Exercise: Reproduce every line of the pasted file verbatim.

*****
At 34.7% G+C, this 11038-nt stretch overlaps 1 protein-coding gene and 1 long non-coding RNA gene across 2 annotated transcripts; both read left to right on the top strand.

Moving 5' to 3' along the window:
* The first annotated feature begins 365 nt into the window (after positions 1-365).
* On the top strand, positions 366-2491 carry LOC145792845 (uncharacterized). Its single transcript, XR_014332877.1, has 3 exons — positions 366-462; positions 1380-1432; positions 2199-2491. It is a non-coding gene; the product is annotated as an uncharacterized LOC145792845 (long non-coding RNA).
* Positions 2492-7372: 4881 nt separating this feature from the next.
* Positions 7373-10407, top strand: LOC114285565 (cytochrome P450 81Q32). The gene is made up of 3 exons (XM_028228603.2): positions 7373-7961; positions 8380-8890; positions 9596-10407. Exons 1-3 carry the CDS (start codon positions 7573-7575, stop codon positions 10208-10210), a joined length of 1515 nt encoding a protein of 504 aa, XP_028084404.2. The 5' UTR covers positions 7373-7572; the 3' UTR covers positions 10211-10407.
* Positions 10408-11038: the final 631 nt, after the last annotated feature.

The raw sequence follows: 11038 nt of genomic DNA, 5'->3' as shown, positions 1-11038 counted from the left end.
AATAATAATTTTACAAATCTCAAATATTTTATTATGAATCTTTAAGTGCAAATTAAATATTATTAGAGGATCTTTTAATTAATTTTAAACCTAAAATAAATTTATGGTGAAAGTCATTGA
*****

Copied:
At 34.7% G+C, this 11038-nt stretch overlaps 1 protein-coding gene and 1 long non-coding RNA gene across 2 annotated transcripts; both read left to right on the top strand.

Moving 5' to 3' along the window:
* The first annotated feature begins 365 nt into the window (after positions 1-365).
* On the top strand, positions 366-2491 carry LOC145792845 (uncharacterized). Its single transcript, XR_014332877.1, has 3 exons — positions 366-462; positions 1380-1432; positions 2199-2491. It is a non-coding gene; the product is annotated as an uncharacterized LOC145792845 (long non-coding RNA).
* Positions 2492-7372: 4881 nt separating this feature from the next.
* Positions 7373-10407, top strand: LOC114285565 (cytochrome P450 81Q32). The gene is made up of 3 exons (XM_028228603.2): positions 7373-7961; positions 8380-8890; positions 9596-10407. Exons 1-3 carry the CDS (start codon positions 7573-7575, stop codon positions 10208-10210), a joined length of 1515 nt encoding a protein of 504 aa, XP_028084404.2. The 5' UTR covers positions 7373-7572; the 3' UTR covers positions 10211-10407.
* Positions 10408-11038: the final 631 nt, after the last annotated feature.

The raw sequence follows: 11038 nt of genomic DNA, 5'->3' as shown, positions 1-11038 counted from the left end.
AATAATAATTTTACAAATCTCAAATATTTTATTATGAATCTTTAAGTGCAAATTAAATATTATTAGAGGATCTTTTAATTAATTTTAAACCTAAAATAAATTTATGGTGAAAGTCATTGA